Interior Secretary Provides Findings on National Monuments


Today, U.S. Secretary of the Interior Ryan Zinke, sent a draft report to the president which included his findings and recommendations on national monuments that were under review as a result of the April 26, 2017 executive order by former President Obama.

American Samoa was one of the areas impacted by the expansion of the Pacific Islands Remote Area Monument by former President Obama.

The canneries, fishing boat owners and the local government have said that the move has reduced fishing grounds for the US tuna fleet that supply the local canneries,

A press release from DOI said the 120-day review included more than 60 meetings with hundreds of advocates and opponents of monument designations, tours of monuments conducted over air, foot, car, and horseback (including a virtual tour of a marine monument), and a thorough review of more than 2.4 million public comments submitted to the Department on [ ].

Additionally, countless more meetings and conversations between senior Interior officials and local, state, Tribal, and non-government stakeholders including multiple Tribal listening sessions.

The review was initiated by President Trump in order to restore trust in the multiple-use mission of the Department and to give rural communities a voice in federal land management decisions. In order to make the process transparent and give local residents and stakeholders a voice, the Secretary announced ]on May 5, 2017 the opening up of a formal comment period for the review, as the President directed.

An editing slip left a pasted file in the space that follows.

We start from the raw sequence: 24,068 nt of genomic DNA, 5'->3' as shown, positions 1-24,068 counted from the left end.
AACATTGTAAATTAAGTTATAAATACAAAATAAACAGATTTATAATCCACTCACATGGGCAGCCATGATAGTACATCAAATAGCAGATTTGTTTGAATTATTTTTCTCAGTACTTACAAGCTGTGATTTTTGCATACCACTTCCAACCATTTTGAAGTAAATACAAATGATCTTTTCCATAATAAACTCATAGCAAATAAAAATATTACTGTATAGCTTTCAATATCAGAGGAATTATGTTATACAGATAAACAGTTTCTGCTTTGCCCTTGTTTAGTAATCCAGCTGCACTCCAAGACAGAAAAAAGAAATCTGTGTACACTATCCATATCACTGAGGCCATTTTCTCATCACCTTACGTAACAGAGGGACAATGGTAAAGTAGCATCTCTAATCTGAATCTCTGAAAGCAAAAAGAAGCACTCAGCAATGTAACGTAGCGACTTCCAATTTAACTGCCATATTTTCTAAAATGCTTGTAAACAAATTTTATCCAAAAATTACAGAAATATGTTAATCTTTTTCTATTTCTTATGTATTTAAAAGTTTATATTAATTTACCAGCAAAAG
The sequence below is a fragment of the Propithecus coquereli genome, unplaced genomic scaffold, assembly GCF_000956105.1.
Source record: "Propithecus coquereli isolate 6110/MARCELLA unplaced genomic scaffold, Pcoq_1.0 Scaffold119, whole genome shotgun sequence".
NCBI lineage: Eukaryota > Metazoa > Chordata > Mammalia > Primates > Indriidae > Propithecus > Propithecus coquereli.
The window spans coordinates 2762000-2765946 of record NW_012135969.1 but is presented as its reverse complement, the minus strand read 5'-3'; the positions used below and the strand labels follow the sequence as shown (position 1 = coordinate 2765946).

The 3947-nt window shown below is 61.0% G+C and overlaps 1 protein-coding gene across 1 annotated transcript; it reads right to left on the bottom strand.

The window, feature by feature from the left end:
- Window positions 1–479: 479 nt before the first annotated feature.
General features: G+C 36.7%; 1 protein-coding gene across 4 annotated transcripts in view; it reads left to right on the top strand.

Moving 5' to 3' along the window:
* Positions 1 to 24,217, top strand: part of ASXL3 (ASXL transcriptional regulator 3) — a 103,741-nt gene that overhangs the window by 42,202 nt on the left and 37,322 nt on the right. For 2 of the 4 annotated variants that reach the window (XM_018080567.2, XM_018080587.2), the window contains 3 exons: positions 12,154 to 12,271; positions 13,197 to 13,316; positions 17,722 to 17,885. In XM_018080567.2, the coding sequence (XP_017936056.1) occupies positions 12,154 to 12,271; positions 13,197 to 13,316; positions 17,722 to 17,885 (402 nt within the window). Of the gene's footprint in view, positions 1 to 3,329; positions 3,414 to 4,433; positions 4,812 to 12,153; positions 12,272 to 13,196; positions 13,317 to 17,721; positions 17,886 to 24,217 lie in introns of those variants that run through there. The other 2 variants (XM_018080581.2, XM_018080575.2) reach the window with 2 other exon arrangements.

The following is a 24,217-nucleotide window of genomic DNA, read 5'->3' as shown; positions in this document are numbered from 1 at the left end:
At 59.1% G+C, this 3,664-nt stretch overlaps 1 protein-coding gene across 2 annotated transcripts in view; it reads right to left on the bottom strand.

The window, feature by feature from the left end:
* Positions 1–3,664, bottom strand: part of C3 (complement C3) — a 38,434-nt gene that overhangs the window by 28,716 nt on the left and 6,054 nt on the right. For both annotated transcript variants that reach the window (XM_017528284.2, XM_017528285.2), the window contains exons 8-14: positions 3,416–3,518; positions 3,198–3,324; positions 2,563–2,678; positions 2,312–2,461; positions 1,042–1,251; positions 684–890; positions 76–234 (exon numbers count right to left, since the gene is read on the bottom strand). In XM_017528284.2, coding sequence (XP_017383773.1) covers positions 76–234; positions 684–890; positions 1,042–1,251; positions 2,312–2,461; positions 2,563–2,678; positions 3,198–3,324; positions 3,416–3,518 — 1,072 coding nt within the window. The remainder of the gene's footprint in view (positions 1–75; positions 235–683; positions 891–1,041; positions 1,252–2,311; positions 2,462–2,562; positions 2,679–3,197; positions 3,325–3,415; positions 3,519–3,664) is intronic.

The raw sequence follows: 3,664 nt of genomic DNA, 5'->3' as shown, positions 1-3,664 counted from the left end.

This was the first time ever that a formal comment period was open on for national monuments designated under the Antiquities Act.

Secretary Zinke said, “No President should use the authority under the Antiquities Act to restrict public access, prevent hunting and fishing, burden private land, or eliminate traditional land uses, unless such action is needed to protect the object.*

He adds that the recommendations he sent to the president on national monuments will maintain federal ownership of all federal land and protect the land under federal environmental regulations, and also provide a much needed change for the local communities who border and rely on these lands for hunting and fishing, economic development, traditional uses, and recreation.

While the summary of Secretary Zinke’s report doesn’t make any mention of American Samoa and the impact that the expansion of the PRIM has on the local fishing industry Congresswoman Aumua Amata believes the report would bring reprieve for the local tuna industry,

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The report summary can be read here [ ].

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